Grandal aiming to be veteran leader he wished he had

February 15th, 2024

BRADENTON, Fla. -- As a young catcher learning the game, wished he had someone who would take him under his wing as he navigated his first years in the league. He eventually found someone in Steve Yeager with the Dodgers, but he was a coach, not a player.

That’s not to imply that lack of early mentorship has held him back. Grandal is set to enter the 13th season of a distinguished Major League career in which he’s earned two All-Star nods. But it’s something that is on his mind now that he has transitioned to being a veteran himself.

“What I am today is pretty much built through trials and experiments, I guess,” Grandal said. “I wish I had somebody that could have taken me under their wing and show me the ropes. I don’t want other guys to go through the same thing, so if I can do that for them, that’s a good thing.”

Grandal had a bit of a chance to do that with the White Sox towards the end of last season with Korey Lee. With the Pirates, he has a couple other young catchers that he can take under his wing in Henry Davis and Endy Rodríguez.

The latter of that duo will not play this season after undergoing right UCL surgery this winter, which facilitated the Pirates looking at the catcher market. At the same time, though, the team wanted to focus on players who would be more of a one-year solution because they feel good about the futures of Davis and Rodríguez.

That opening, plus Grandal’s willingness to teach, helped make a signing this week a natural fit.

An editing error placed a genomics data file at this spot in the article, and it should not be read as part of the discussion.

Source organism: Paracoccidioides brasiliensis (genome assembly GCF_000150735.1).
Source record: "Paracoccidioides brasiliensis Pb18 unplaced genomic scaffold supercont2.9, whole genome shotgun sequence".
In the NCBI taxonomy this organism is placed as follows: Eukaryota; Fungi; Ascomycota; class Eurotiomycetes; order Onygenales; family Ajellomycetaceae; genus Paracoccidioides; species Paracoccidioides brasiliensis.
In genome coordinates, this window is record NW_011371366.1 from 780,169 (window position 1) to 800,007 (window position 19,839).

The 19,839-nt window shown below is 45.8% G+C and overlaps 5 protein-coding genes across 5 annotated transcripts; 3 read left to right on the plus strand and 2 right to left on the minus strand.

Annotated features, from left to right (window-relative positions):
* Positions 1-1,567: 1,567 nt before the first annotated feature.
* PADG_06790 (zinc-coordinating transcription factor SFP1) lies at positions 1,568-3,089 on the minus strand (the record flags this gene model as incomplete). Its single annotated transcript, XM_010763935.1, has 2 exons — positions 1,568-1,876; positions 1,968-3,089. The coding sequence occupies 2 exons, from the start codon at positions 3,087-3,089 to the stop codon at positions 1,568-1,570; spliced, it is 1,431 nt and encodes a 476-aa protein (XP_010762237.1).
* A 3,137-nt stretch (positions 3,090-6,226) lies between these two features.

“I’ve had my career, and those guys are just getting started,” Grandal said. “If I can help them in any way, that’s No. 1. Everything else is about trying to win and helping them do a good job behind the plate whenever I’m not there. The catching group is one of the most important groups on a team, so anything I can do for them to help them develop and become their own, I’ll gladly do it.”

Having a veteran catcher with a good defensive reputation can only be a positive for a young pitching staff, too.

“That’s exciting, seeing the amount of arms this team has and how young they are,” Grandal said. “If I can put my two cents in, that’s only a plus.”

That’s not to imply that Grandal is just here to be a mentor. The Pirates are banking that he still has gas in the tank.

“[He] just adds to our depth,” said manager Derek Shelton. “It's a position that we liked to get a veteran guy in there, so we know Yas is gonna catch, and then we're gonna have competition for that other spot.”

Defensively, pitch framing and blocking are two main areas the team leans on when evaluating catchers, and Grandal still grades out well there, being worth four framing runs and two blocking runs in 2023, according to Baseball Savant’s data.

It’s been a different story with the bat the past few years, though. He’s two years removed from his last great offensive season in 2021, and his .647 OPS last year was well below his career norms. He’s coming into spring healthy after slipping a disk and aggravating his hamstring early last year, and that could make a difference. His usual strengths as a hitter -- not chasing out of the zone often, swinging at good pitches -- also lend themselves to some of the team’s hitting ideologies.

On top of that, Grandal brings a competitive edge that this team desires.

“The reputation he has is he's an incredibly hard worker, takes game preparation really seriously and has a really high standard for competition,” said general manager Ben Cherington. “A bit of edge around expecting to win, and that's an element that we want to bring into our team.”

It’s safe to say Grandal has a spot on the Opening Day roster, though the amount of playing time is seemingly up for grabs. He seems to welcome that challenge.

“I love competition,” Grandal said. “That’s just me. The competitor in me says you can go out and play 162. The body, by the end of the year, not so much. I’m a competitor and I love the daily routine of how to figure out how to win. That’s what keeps me going.”